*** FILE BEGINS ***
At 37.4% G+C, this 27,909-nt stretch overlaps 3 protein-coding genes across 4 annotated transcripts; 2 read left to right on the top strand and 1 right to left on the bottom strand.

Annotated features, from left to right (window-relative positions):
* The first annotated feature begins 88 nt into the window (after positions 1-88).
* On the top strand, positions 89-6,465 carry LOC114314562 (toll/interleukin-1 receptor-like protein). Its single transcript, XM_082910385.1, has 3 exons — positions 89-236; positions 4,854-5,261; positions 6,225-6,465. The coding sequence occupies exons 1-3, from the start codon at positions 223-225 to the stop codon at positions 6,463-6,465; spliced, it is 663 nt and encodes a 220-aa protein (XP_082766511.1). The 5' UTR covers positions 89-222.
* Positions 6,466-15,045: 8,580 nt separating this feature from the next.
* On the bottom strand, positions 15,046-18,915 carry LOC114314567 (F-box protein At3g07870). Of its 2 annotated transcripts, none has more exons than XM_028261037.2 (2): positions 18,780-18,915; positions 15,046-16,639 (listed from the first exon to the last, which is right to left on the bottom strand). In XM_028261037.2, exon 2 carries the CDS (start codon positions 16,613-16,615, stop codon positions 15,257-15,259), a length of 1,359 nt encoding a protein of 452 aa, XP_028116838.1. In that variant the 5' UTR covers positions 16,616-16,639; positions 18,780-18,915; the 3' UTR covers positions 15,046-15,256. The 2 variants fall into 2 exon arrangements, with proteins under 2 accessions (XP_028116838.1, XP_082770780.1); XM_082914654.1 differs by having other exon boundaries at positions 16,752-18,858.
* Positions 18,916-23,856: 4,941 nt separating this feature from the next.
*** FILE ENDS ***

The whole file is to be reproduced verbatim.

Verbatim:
At 37.4% G+C, this 27,909-nt stretch overlaps 3 protein-coding genes across 4 annotated transcripts; 2 read left to right on the top strand and 1 right to left on the bottom strand.

Annotated features, from left to right (window-relative positions):
* The first annotated feature begins 88 nt into the window (after positions 1-88).
* On the top strand, positions 89-6,465 carry LOC114314562 (toll/interleukin-1 receptor-like protein). Its single transcript, XM_082910385.1, has 3 exons — positions 89-236; positions 4,854-5,261; positions 6,225-6,465. The coding sequence occupies exons 1-3, from the start codon at positions 223-225 to the stop codon at positions 6,463-6,465; spliced, it is 663 nt and encodes a 220-aa protein (XP_082766511.1). The 5' UTR covers positions 89-222.
* Positions 6,466-15,045: 8,580 nt separating this feature from the next.
* On the bottom strand, positions 15,046-18,915 carry LOC114314567 (F-box protein At3g07870). Of its 2 annotated transcripts, none has more exons than XM_028261037.2 (2): positions 18,780-18,915; positions 15,046-16,639 (listed from the first exon to the last, which is right to left on the bottom strand). In XM_028261037.2, exon 2 carries the CDS (start codon positions 16,613-16,615, stop codon positions 15,257-15,259), a length of 1,359 nt encoding a protein of 452 aa, XP_028116838.1. In that variant the 5' UTR covers positions 16,616-16,639; positions 18,780-18,915; the 3' UTR covers positions 15,046-15,256. The 2 variants fall into 2 exon arrangements, with proteins under 2 accessions (XP_028116838.1, XP_082770780.1); XM_082914654.1 differs by having other exon boundaries at positions 16,752-18,858.
* Positions 18,916-23,856: 4,941 nt separating this feature from the next.